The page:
WG is an idiopathic systemic inflammatory disease typically presenting with abnormalities affecting the upper and lower respiratory tracts and the kidneys. However, any organ system can be involved (1). WG is often referred to as an "antineutrophil cytoplasmic antibody (ANCA)-associated small-vessel vasculitis," as are microscopic polyangiitis (MPA) and Churg-Strauss syndrome (CSS) (2). In a minority of patients, however, medium- and large-sized vessels can also be affected; the presence of vasculitis is not necessary for the diagnosis; and ANCA may be lacking in a significant number of cases (3). The terminology "ANCA vasculitis" or "ANCA-associated vasculitis" remains controversial because the absence of ANCA in subsets of patients with these diseases suggests that it is not essential for pathogenesis. Nonetheless, it is possible that its presence may play a role in modifying the disease phenotype or severity.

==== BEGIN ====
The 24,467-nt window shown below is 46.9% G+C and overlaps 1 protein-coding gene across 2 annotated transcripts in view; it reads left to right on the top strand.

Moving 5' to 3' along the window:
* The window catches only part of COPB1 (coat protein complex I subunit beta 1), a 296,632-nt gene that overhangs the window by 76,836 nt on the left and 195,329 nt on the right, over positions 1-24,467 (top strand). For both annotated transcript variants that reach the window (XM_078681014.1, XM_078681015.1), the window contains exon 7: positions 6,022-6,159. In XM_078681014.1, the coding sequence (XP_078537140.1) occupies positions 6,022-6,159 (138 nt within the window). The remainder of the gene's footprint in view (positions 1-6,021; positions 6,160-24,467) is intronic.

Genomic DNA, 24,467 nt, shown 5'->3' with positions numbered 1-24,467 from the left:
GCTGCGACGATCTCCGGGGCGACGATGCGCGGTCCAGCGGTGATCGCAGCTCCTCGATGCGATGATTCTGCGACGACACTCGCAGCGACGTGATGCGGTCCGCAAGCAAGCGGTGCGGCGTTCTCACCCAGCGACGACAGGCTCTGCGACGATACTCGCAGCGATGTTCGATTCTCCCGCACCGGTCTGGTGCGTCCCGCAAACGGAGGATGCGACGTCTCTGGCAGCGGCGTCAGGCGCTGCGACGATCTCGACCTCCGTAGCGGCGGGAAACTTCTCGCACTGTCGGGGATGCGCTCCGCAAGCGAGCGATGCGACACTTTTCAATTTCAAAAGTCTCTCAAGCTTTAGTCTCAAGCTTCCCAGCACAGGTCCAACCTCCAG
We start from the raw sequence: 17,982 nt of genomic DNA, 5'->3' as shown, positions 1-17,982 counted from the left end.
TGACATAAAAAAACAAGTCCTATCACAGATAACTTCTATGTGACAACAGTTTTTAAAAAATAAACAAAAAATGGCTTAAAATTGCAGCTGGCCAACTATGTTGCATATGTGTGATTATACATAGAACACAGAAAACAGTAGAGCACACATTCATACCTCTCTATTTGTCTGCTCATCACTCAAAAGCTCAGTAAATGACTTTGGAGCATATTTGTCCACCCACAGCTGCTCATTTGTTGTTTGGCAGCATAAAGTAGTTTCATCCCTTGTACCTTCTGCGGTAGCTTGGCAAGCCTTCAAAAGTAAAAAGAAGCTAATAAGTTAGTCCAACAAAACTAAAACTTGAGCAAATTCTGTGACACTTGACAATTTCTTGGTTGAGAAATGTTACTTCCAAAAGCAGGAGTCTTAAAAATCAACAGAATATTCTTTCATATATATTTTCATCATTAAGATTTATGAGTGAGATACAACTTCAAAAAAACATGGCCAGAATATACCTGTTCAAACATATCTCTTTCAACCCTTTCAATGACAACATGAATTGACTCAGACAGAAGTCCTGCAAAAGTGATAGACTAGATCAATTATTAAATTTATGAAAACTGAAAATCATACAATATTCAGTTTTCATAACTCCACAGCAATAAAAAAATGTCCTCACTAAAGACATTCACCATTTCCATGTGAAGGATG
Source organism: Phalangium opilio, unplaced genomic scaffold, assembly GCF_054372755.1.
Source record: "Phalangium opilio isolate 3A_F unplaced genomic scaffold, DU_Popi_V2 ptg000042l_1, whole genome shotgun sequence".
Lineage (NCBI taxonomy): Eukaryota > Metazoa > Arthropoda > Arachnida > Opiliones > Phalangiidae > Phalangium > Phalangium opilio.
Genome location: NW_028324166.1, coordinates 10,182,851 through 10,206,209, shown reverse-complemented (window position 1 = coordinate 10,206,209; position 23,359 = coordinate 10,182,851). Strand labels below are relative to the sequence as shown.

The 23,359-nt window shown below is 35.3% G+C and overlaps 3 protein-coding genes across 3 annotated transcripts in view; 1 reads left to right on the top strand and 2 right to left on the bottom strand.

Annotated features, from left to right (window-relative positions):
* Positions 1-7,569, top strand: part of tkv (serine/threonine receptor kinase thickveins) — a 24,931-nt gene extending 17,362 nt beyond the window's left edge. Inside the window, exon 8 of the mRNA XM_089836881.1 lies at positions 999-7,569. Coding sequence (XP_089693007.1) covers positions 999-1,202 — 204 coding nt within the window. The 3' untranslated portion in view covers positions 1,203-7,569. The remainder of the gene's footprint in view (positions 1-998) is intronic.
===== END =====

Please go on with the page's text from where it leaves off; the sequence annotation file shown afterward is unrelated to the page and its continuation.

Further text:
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The term vaginitis is one that is applied to any inflammation or infection of the vagina, and there are many different conditions that are categorized together under this ‘broad’ heading, including bacterial vaginosis, trichomoniasis and non-infectious vaginitis.